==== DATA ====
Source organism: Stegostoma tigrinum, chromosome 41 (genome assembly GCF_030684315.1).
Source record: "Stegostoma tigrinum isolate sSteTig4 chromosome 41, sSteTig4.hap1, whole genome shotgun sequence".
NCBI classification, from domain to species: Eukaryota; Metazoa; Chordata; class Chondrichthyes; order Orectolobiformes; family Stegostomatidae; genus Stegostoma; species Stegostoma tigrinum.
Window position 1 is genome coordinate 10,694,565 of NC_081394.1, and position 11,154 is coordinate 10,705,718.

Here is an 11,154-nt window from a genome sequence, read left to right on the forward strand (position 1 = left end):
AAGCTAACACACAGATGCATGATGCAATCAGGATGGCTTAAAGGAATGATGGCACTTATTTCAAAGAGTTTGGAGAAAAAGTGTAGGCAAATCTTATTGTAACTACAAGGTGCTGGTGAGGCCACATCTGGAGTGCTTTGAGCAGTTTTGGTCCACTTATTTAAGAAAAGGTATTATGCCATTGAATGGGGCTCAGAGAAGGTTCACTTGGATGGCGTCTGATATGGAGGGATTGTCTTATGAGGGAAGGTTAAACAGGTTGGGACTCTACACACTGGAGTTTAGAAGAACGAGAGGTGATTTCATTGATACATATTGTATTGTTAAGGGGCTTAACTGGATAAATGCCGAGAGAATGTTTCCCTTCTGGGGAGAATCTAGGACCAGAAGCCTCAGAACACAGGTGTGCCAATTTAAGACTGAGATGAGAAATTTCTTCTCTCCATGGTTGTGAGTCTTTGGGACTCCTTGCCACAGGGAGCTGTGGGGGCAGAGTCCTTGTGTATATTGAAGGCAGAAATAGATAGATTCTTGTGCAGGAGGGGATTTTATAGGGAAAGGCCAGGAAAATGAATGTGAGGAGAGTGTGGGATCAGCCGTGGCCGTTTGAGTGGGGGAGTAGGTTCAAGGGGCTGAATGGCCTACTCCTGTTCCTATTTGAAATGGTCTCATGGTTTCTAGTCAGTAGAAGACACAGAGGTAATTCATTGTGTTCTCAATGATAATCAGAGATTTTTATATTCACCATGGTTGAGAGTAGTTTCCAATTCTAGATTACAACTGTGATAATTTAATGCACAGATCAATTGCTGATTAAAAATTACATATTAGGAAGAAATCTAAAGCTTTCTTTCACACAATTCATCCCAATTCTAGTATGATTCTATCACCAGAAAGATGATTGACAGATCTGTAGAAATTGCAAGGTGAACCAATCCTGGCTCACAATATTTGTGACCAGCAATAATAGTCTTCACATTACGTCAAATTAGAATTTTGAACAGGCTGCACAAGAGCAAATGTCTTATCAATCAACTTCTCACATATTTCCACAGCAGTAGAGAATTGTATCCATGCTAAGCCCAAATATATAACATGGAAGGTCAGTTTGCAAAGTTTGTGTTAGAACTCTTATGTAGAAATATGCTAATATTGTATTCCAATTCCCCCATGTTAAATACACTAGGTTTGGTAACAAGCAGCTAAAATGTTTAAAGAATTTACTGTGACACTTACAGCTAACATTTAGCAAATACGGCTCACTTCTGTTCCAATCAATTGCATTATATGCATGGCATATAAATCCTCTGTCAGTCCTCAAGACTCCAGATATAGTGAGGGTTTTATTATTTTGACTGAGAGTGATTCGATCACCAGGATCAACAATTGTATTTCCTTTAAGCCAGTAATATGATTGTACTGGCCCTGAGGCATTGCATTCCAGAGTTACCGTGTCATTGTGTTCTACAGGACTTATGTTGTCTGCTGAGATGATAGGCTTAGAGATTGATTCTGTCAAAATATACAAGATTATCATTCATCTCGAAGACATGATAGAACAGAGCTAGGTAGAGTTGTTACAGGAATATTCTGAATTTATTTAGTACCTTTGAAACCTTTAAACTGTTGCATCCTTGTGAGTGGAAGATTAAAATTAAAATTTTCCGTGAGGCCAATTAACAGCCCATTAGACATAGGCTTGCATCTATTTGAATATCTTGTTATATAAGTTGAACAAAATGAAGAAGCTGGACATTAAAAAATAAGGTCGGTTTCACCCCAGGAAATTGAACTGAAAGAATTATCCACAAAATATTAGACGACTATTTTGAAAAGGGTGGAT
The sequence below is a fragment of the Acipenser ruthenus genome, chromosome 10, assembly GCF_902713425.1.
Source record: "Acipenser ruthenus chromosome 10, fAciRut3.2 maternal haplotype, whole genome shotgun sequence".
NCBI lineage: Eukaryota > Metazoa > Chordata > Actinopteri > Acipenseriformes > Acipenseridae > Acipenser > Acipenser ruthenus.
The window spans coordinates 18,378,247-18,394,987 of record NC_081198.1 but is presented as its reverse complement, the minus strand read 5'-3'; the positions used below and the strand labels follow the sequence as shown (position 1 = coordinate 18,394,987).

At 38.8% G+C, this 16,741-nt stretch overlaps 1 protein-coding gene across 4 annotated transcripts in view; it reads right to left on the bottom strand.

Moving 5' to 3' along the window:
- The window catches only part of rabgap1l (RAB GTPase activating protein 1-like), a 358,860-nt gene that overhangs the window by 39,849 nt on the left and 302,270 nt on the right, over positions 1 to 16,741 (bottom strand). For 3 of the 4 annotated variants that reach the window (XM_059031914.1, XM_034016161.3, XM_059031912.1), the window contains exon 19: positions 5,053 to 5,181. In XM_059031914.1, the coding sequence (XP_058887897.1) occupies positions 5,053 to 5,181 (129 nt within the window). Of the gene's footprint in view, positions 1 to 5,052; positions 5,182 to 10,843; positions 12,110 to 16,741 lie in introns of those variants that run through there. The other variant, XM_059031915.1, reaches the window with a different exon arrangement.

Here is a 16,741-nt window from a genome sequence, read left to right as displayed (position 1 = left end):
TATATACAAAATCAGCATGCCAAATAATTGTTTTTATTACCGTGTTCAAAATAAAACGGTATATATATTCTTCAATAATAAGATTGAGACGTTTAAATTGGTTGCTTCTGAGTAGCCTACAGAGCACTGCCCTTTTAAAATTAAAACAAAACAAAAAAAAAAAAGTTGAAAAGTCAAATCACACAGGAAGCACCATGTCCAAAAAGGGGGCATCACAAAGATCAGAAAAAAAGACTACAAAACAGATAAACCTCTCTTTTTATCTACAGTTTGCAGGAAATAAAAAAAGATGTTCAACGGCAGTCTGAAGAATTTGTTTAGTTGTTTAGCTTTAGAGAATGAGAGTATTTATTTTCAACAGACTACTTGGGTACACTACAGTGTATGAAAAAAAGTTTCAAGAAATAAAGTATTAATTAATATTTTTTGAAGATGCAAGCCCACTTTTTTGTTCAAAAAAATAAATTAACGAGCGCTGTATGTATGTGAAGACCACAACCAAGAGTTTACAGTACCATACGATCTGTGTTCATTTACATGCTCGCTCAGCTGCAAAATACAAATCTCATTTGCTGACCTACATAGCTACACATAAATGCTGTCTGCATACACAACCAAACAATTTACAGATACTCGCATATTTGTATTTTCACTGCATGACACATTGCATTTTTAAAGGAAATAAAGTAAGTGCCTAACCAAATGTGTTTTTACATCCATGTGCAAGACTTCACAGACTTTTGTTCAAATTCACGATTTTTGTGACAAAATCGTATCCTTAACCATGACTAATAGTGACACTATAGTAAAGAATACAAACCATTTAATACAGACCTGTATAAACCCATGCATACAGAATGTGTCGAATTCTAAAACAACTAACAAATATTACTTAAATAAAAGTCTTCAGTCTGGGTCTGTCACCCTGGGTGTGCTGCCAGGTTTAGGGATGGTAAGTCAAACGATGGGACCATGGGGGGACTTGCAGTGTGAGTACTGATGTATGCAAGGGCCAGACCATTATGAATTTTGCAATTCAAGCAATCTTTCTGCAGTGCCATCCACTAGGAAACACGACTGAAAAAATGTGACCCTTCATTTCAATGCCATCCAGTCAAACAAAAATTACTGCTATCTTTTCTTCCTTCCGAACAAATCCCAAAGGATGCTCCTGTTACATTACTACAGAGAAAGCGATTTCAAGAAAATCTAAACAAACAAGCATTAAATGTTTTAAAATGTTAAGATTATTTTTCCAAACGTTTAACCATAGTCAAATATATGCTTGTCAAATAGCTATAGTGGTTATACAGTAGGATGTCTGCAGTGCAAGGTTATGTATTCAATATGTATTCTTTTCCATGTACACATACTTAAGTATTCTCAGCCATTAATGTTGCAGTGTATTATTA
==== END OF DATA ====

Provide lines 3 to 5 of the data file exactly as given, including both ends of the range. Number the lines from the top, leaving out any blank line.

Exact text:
NCBI classification, from domain to species: Eukaryota; Metazoa; Chordata; class Chondrichthyes; order Orectolobiformes; family Stegostomatidae; genus Stegostoma; species Stegostoma tigrinum.
Window position 1 is genome coordinate 10,694,565 of NC_081394.1, and position 11,154 is coordinate 10,705,718.

Here is an 11,154-nt window from a genome sequence, read left to right on the forward strand (position 1 = left end):